You won’t find yourself where you lost yourself – and this is so often the trap we fall into.
Our lost selves are gone, they’re unrecoverable, they are trapped inside of a past we cannot access and separated from us by the infinite complexities of time. And yet we search mercilessly for our lost selves. We are sure they’re simply waiting for us around a corner or in some dusty cupboard we’ve forgotten, so we pursue them like a misplaced set of keys; we want to go back because we know what that once felt like.
We return to the last place we were happy. We turn to the people we once loved. We hold on to the memories of times that we have once had; nostalgia, can we ever recreate what we once were? We search for ourselves in each forgotten corner of the lives we used to lead and we come up empty-handed. We think that souls can be lost and then recovered. We do not know that we’re searching for ghosts.
When we lose ourselves, what we really mean is that we’ve lost our way. We’ve lost our direction, our end goal, our carefully charted course that we once found ourselves barreling down. We’ve lost the drive we used to use to propel us. We’ve lost the vision we once used to light the way ahead. We feel lost when the tools that we used to build our past no longer apply to our future and we mistake those tools for ourselves. We are lost when we feel like nothing will ever be the same again.
But here’s the truth about being lost – we’re only ever as lost as we are in denial. When we don’t want the past to be over and the future looks too daunting to touch, we call it lost. We are too afraid to imagine what might be waiting for us around the next corner, so we think that going back to ‘find’ ourselves is the only course of action. When we’re barreling forwards at a thousand miles an hour but gazing determinately out the rearview mirror, we call it lost. When what’s been is so painfully appealing compared to what is coming up next, we call it lost. Because we’d rather be lost than be found in this new, uncomfortable place. Because change is hard, it’s scary and that is what makes us feel like we don’t know what we should do next. We want to go back to everything that we know, everything that feels so real that for a split second we think we can have it again, just as before. And so we bury our coordinates. We toss away our compasses. And we declare ourselves citizens of no-mans-land.
The truth about being lost is that we choose it when we just aren’t ready to be found yet.
Because getting found happens wherever you are. It’s not the recovery of the person you used to be, it is the abandonment of them. The release of them. The willingness to set fire to what you’ve known and open yourself up to whatever comes next. Everything that you were, while part of the reason you are where you are now, isn’t you. You don’t get found by carrying the past into the present. You get found by deciding to chart your new course. And by acknowledging it’s time to move on. By knowing it’s time to be someone and do something different.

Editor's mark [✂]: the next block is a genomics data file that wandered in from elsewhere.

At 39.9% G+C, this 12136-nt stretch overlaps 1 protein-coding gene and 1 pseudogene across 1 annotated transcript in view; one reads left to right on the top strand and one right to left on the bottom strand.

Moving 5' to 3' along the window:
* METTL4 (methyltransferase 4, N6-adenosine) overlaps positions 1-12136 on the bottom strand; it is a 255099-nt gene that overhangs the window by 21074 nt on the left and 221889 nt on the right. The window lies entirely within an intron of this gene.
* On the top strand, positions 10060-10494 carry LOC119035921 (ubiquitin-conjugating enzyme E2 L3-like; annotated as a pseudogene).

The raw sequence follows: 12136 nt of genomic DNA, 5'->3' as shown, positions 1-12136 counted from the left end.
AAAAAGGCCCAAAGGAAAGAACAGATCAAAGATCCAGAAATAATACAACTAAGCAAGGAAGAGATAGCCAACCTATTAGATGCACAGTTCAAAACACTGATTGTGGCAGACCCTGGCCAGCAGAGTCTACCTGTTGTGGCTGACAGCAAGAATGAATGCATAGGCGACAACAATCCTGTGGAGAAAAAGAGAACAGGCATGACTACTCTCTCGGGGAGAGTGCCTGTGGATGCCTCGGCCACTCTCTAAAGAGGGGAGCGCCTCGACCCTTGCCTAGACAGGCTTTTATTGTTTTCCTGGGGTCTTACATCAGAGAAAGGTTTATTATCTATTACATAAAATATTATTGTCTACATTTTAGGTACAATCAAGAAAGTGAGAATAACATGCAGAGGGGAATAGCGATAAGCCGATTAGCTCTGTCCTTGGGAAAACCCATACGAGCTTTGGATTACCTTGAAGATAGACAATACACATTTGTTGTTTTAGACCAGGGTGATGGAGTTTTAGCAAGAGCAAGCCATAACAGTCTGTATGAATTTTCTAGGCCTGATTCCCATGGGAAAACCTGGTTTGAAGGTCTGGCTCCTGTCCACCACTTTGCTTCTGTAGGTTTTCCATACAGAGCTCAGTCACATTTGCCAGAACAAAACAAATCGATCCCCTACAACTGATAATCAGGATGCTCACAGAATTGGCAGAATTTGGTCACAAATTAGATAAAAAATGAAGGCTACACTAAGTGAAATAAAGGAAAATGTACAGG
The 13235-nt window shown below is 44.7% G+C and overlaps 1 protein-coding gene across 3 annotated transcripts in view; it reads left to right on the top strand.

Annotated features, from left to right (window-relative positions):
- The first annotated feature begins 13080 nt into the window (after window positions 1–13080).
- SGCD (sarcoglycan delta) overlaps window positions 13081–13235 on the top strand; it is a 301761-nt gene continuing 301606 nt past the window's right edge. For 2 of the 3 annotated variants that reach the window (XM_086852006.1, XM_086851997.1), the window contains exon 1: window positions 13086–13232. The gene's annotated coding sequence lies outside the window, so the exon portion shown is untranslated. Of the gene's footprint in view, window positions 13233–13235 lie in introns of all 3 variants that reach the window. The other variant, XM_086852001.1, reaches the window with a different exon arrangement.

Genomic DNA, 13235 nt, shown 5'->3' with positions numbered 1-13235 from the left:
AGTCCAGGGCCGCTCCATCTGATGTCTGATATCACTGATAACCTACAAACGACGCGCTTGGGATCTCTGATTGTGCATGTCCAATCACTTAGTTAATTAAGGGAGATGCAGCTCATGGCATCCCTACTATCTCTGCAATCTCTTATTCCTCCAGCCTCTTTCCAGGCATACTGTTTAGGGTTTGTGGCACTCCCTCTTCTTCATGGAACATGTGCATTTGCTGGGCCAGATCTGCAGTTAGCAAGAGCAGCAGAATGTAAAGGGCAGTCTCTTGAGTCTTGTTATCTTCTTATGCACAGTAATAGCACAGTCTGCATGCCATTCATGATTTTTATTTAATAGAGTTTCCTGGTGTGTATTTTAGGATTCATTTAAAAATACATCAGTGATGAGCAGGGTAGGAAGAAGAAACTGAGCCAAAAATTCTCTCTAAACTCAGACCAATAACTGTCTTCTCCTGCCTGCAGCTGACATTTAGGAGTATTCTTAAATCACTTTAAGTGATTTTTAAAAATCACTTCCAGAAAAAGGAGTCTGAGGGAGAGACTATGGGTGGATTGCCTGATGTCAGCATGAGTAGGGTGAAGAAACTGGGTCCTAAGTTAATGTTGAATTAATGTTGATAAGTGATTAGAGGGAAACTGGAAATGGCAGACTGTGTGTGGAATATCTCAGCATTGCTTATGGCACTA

When you’re lost, you find yourself in every step you take towards gaining back control of your life. By stopping the cycle of passivity and replacing it with one of autonomy. You find your new self in each small choice you make, each risk you take, each opportunity that you fail to pass up, even if it ends up being a flop. You learn so much from all decisions you make, however those decisions wind up working out. You find yourself by re-creating yourself into the kind of person who is ready to take on what’s next.
Because the truth is, we can’t ever truly lose ourselves. We are nothing but a collection of stories, a mismatch of memories, an assemblage of pasts, wrapped up into a body and left to associate ourselves with what’s coming. We can never truly lose ourselves because all ‘losing ourselves’ means is that we’re choosing to live a story that ended over the one that is still going on. It’s always moving. Each day, however we are feeling, is a step into who we are becoming. It means that we were gazing in the wrong direction and calling our disorientation lost.
Getting found, by definition, is the simple act of recognising where you are. You don’t need to retrace your steps, send up a smoke signal, or ask for directions to elsewhere. You simply have to recognise that you’re somewhere new now. Somewhere different and challenging and less than ideal, maybe. But there you are. You need to make the best of wherever you are right now. And to find yourself somewhere new, you simply need to start walking. That first step.
You’ll find yourself in wherever you end up.
You’ll find yourself in any place where you go with your whole heart.